The professor from National Taiwan University Hospital discussed the mechanism of gene therapy in AADC deficiency.
"In terms of AADC deficiency... we inject the virus into the putamen and the virus delivers the DNA to the cells. So the cell will then express the gene we want and the patient starts to synthesize dopamine again, and then they get improvement in their symptoms."
Treatment with the novel gene therapy PTC-AADC leads to durable developmental, motor, and cognitive improvements in children with aromatic L-Amino acid decarboxylase (AADC) deficiency, according to updated data from a 5-year analysis of 3 clinical trials announced by PTC Therapeutics.1,2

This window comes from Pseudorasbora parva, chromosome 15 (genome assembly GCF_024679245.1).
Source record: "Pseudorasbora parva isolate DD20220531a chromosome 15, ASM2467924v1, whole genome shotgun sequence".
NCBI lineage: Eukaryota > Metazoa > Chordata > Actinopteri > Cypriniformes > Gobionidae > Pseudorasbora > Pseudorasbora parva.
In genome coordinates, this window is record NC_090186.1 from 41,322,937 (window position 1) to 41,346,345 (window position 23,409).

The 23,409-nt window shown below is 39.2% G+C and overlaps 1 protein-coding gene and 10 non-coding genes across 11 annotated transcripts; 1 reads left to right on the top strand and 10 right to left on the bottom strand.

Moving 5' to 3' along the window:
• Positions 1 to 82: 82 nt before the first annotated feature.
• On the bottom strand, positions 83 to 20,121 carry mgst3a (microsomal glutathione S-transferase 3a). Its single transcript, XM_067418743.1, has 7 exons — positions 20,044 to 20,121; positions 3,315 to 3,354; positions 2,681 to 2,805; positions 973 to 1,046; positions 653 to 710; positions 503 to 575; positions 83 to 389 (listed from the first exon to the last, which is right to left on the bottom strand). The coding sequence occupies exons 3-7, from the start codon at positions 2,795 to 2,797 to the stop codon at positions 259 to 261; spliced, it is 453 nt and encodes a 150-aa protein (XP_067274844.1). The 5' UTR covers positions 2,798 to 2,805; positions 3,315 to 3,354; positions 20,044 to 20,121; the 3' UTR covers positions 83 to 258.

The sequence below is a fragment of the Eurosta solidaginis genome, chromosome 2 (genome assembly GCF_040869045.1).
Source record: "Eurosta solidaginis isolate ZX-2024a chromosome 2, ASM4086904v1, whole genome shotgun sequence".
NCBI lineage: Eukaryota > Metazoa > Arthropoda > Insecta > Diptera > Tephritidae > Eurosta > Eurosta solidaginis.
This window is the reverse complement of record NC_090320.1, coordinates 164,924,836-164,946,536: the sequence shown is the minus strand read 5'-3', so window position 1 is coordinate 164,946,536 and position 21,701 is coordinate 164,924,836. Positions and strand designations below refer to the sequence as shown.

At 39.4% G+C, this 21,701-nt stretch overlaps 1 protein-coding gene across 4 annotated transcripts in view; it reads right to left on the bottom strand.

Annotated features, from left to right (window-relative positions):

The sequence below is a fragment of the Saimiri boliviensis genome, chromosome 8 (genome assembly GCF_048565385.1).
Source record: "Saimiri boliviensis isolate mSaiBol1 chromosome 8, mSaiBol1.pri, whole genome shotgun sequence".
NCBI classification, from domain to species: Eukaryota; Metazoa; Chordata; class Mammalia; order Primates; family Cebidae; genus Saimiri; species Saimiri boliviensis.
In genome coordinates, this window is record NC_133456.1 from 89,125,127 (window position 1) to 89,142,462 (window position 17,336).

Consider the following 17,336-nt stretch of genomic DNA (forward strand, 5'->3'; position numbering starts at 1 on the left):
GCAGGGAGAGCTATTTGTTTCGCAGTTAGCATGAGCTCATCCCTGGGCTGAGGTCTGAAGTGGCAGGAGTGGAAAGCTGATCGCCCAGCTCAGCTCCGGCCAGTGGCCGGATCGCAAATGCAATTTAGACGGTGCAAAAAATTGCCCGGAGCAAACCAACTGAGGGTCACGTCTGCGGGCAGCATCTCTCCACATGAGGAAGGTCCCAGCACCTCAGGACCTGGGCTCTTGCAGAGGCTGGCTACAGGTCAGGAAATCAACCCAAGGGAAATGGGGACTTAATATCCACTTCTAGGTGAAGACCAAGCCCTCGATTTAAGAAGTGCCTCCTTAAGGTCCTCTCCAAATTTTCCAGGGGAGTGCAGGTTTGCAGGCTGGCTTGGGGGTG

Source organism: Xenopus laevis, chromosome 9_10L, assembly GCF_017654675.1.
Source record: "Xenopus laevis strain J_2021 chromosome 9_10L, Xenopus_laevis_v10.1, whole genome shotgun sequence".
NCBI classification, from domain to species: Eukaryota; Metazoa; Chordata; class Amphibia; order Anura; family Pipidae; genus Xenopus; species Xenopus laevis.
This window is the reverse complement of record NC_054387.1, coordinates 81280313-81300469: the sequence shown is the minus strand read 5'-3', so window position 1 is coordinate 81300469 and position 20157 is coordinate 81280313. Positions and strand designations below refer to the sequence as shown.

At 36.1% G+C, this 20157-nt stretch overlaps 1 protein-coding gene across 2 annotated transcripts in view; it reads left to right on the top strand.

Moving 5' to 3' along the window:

Children treated with the gene therapy reached milestones such as holding up their heads and sitting or standing with support as early as 3 months after treatment. They also had improved communication skills via Bayley-3 scores. These data were presented at the 50th Child Neurology Society (CNS) Annual Meeting, September 29 to October 2.
GeneTherapyLive spoke with investigator Paul Wuh-Liang Hwu, MD, PhD, professor, pediatrics, National Taiwan University Hospital, to learn more about the potential of using gene therapy to cure AADC deficiency. He explained that the mechanism of gene therapy is simple in such a disease.